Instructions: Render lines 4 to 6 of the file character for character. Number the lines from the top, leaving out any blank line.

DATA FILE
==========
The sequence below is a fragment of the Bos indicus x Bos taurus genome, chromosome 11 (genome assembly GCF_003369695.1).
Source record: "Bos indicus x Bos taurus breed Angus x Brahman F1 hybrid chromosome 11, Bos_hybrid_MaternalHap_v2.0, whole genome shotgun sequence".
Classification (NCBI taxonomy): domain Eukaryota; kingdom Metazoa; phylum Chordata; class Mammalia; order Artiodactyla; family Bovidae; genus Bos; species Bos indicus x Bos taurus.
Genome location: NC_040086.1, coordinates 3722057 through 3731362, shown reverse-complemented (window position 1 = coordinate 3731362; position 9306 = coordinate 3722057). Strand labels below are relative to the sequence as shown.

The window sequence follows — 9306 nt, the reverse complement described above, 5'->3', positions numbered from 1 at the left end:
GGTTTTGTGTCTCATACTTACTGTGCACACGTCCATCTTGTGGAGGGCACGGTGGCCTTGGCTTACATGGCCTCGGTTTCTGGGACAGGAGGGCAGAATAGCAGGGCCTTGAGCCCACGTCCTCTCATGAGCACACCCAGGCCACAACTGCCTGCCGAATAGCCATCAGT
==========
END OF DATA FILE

Genome location: NC_040086.1, coordinates 3722057 through 3731362, shown reverse-complemented (window position 1 = coordinate 3731362; position 9306 = coordinate 3722057). Strand labels below are relative to the sequence as shown.

The window sequence follows — 9306 nt, the reverse complement described above, 5'->3', positions numbered from 1 at the left end:
GGTTTTGTGTCTCATACTTACTGTGCACACGTCCATCTTGTGGAGGGCACGGTGGCCTTGGCTTACATGGCCTCGGTTTCTGGGACAGGAGGGCAGAATAGCAGGGCCTTGAGCCCACGTCCTCTCATGAGCACACCCAGGCCACAACTGCCTGCCGAATAGCCATCAGT